What’s the big deal about “saltwater pools”? Not much.

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The saltwater pool at the Residence Inn Washington, DC/Capitol
The saltwater pool at the Residence Inn Washington, DC/Capitol

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Hot hotels — and even a lot of not-so-hot hotels — all seem to have a saltwater pool these days. (Want some examples? Click here, here, here, here, here, here, and here.) To the layman, a saltwater pool sure sounds like something special. I did an informal survey and found that most people assume that these exotic-sounding vessels are safer, healthier and/or more environmentally friendly than conventional swimming pools. Many figure the saltwater eliminates the need for chlorine, and some think it comes from the ocean itself — never mind that the nearest natural body of seawater may be hundreds of miles away. And some hotels encourage these ideas by making explicit claims to that effect in their marketing literature.

As you might have guessed by now, almost none of that’s true.

Conventional pools are treated with chlorine, usually in a liquid form, as a safe and effective way to sanitize the water of bacteria and viruses; to remove organic matter that people bring in (like sweat); and to prevent algae growth. Saltwater pools, it turns out, simply generate their own chlorine from salt, aka sodium chloride, or NaCl . They’re called saltwater pools because the water gets a little salty in the process.

Saltwater pools do have some advantages. Salt is generally safer to store and transport than liquid chlorine. More significantly, many people say the water in a saltwater pool just feels better — “softer” is how they usually put it. That makes sense, because the water in a saltwater pool is about as salty as the water in our bodies. (A household water softener basically does the same thing — it makes “hard” water softer by making it a little salty.) So swimmers tend to feel less eye irritation and their skin is less likely to get shrivelled after being in the water for a long time.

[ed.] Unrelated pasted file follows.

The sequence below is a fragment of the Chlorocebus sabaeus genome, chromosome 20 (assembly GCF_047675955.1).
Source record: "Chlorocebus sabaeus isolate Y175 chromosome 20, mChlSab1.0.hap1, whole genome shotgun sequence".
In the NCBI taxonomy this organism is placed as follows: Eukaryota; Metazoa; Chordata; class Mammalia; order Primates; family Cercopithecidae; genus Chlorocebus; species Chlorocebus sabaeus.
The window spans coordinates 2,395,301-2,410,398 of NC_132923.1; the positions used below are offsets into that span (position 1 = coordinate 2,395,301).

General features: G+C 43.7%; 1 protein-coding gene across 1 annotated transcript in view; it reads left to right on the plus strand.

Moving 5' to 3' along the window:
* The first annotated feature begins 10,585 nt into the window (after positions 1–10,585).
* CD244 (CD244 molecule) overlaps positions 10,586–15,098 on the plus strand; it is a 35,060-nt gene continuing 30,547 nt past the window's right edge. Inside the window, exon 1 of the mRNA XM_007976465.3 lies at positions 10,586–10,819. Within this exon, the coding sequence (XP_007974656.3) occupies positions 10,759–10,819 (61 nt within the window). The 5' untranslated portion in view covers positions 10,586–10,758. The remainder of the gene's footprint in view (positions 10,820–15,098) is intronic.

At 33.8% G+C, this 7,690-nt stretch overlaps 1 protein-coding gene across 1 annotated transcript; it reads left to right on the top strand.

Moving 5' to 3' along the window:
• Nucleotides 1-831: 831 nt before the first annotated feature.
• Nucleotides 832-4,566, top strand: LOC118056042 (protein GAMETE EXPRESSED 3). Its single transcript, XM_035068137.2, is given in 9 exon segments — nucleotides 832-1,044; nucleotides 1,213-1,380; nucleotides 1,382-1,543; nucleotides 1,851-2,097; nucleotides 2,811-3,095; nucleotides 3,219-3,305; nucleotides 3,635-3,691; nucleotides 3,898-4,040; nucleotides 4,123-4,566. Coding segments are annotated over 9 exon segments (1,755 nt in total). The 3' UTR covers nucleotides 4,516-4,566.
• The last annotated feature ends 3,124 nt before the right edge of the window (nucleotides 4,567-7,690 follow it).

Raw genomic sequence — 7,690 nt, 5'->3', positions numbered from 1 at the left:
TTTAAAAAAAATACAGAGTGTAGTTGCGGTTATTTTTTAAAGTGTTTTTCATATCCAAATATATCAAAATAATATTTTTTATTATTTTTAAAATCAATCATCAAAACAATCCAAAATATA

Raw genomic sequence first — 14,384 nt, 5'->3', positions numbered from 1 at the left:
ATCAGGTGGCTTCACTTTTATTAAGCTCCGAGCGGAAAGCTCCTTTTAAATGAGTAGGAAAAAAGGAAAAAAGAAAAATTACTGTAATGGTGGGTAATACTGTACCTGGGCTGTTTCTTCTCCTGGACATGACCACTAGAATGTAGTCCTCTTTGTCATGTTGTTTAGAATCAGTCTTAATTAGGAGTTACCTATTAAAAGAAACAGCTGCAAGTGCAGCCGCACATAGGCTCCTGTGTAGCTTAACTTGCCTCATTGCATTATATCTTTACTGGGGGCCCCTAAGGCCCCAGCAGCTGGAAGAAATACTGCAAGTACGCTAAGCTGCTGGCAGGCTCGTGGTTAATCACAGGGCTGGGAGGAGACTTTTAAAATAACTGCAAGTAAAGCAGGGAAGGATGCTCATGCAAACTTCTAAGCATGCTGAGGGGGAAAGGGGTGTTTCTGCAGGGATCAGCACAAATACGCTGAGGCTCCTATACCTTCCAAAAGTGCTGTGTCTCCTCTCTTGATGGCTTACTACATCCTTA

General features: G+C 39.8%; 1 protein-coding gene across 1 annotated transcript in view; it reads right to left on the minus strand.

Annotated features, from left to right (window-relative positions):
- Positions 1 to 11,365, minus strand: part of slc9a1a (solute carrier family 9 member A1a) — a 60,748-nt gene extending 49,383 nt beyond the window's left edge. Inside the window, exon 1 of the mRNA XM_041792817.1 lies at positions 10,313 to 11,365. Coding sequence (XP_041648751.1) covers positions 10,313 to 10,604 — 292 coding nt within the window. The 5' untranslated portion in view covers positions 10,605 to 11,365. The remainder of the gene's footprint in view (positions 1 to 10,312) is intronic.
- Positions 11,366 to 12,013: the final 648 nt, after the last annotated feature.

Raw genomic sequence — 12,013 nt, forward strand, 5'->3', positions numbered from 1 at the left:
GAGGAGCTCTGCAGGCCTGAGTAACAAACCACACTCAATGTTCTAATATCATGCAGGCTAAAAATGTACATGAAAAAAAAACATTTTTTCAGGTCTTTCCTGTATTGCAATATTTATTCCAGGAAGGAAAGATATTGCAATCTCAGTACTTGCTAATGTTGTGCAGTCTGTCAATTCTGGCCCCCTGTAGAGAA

Some also argue that you don’t get that heavy chlorine smell with a saltwater pool. But that smell — it’s from so-called chloramides, actually, and you get rid of it by adding chlorine — is the result of a poorly maintained pool and really shouldn’t occur in an outdoor pool anyway, since sunlight burns chloramides.

Is there a knock against saltwater pools? No big ones. The salt tends to cake up and scale on pool components, adding to maintenance needs. And because a saltwater pool’s pH balance often gets out of whack, it’s often necessary to pour in back-up chlorine to shock it back into shape — which undermines the arguments about this being a more “natural” way to mainatin a pool.

Environmental benefits, however, simply don’t exist. Pour the salty water on a garden and the plants will die. You can even argue that saltwater pools have a bigger footprint than a conventional pool, since the chlorine generator has to run (on electricity) for hours every day, if not round the clock.

All that said, there do exist pools filled with true ocean saltwater, but they’re very rare these days, except in Australia. They used to be more common in the U.S., according to Alison Osinski, Ph.D., of Aquatic Consulting Services. She says a handful are still in use, mostly in therapeutic spa settings, around mineral hotsprings, and on cruise ships. If you know of any, please tell us about them in the comments section.

Thanks to Ms. Osinski. Her firm, Aquatic Consulting Services, is located in San Diego and specializes in aquatic risk management and aquatic facility design, management and operation

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